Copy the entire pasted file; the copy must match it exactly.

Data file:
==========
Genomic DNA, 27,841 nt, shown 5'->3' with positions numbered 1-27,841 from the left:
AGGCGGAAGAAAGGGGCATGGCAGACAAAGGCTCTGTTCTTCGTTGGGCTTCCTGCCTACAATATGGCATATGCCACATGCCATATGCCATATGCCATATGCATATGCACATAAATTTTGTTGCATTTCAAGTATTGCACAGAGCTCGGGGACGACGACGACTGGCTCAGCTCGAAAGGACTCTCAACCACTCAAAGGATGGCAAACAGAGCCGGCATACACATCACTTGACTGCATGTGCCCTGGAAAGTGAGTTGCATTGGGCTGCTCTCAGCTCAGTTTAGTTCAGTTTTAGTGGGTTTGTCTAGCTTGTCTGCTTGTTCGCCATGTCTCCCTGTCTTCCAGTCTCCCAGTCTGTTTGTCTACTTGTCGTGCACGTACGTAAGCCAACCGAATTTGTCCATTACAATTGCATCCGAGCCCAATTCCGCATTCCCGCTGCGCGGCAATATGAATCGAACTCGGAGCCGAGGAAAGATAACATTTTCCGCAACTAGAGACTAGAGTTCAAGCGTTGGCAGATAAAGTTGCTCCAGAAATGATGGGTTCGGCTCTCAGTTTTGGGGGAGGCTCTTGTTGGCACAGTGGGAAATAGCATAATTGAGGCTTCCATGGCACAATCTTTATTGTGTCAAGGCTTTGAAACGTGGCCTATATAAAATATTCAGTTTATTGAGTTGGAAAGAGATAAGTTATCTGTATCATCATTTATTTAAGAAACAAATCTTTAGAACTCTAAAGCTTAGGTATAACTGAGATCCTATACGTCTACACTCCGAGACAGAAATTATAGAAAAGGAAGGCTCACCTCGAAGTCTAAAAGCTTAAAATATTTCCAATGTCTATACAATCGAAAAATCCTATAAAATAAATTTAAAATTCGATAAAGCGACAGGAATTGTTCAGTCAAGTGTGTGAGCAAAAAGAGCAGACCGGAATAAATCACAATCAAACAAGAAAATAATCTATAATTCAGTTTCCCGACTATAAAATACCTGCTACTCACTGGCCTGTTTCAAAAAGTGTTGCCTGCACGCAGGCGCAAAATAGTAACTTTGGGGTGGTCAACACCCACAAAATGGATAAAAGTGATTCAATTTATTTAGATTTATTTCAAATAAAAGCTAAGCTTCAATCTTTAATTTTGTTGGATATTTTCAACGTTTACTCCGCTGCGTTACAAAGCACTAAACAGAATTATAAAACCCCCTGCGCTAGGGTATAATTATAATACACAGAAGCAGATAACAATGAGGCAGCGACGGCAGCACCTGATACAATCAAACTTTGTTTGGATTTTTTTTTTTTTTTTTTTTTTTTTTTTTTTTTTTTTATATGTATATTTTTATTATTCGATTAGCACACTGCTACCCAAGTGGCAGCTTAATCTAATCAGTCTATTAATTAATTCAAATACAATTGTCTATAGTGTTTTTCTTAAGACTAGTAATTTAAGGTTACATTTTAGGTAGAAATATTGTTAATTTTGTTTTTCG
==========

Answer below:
Genomic DNA, 27,841 nt, shown 5'->3' with positions numbered 1-27,841 from the left:
AGGCGGAAGAAAGGGGCATGGCAGACAAAGGCTCTGTTCTTCGTTGGGCTTCCTGCCTACAATATGGCATATGCCACATGCCATATGCCATATGCCATATGCATATGCACATAAATTTTGTTGCATTTCAAGTATTGCACAGAGCTCGGGGACGACGACGACTGGCTCAGCTCGAAAGGACTCTCAACCACTCAAAGGATGGCAAACAGAGCCGGCATACACATCACTTGACTGCATGTGCCCTGGAAAGTGAGTTGCATTGGGCTGCTCTCAGCTCAGTTTAGTTCAGTTTTAGTGGGTTTGTCTAGCTTGTCTGCTTGTTCGCCATGTCTCCCTGTCTTCCAGTCTCCCAGTCTGTTTGTCTACTTGTCGTGCACGTACGTAAGCCAACCGAATTTGTCCATTACAATTGCATCCGAGCCCAATTCCGCATTCCCGCTGCGCGGCAATATGAATCGAACTCGGAGCCGAGGAAAGATAACATTTTCCGCAACTAGAGACTAGAGTTCAAGCGTTGGCAGATAAAGTTGCTCCAGAAATGATGGGTTCGGCTCTCAGTTTTGGGGGAGGCTCTTGTTGGCACAGTGGGAAATAGCATAATTGAGGCTTCCATGGCACAATCTTTATTGTGTCAAGGCTTTGAAACGTGGCCTATATAAAATATTCAGTTTATTGAGTTGGAAAGAGATAAGTTATCTGTATCATCATTTATTTAAGAAACAAATCTTTAGAACTCTAAAGCTTAGGTATAACTGAGATCCTATACGTCTACACTCCGAGACAGAAATTATAGAAAAGGAAGGCTCACCTCGAAGTCTAAAAGCTTAAAATATTTCCAATGTCTATACAATCGAAAAATCCTATAAAATAAATTTAAAATTCGATAAAGCGACAGGAATTGTTCAGTCAAGTGTGTGAGCAAAAAGAGCAGACCGGAATAAATCACAATCAAACAAGAAAATAATCTATAATTCAGTTTCCCGACTATAAAATACCTGCTACTCACTGGCCTGTTTCAAAAAGTGTTGCCTGCACGCAGGCGCAAAATAGTAACTTTGGGGTGGTCAACACCCACAAAATGGATAAAAGTGATTCAATTTATTTAGATTTATTTCAAATAAAAGCTAAGCTTCAATCTTTAATTTTGTTGGATATTTTCAACGTTTACTCCGCTGCGTTACAAAGCACTAAACAGAATTATAAAACCCCCTGCGCTAGGGTATAATTATAATACACAGAAGCAGATAACAATGAGGCAGCGACGGCAGCACCTGATACAATCAAACTTTGTTTGGATTTTTTTTTTTTTTTTTTTTTTTTTTTTTTTTTTTTTATATGTATATTTTTATTATTCGATTAGCACACTGCTACCCAAGTGGCAGCTTAATCTAATCAGTCTATTAATTAATTCAAATACAATTGTCTATAGTGTTTTTCTTAAGACTAGTAATTTAAGGTTACATTTTAGGTAGAAATATTGTTAATTTTGTTTTTCG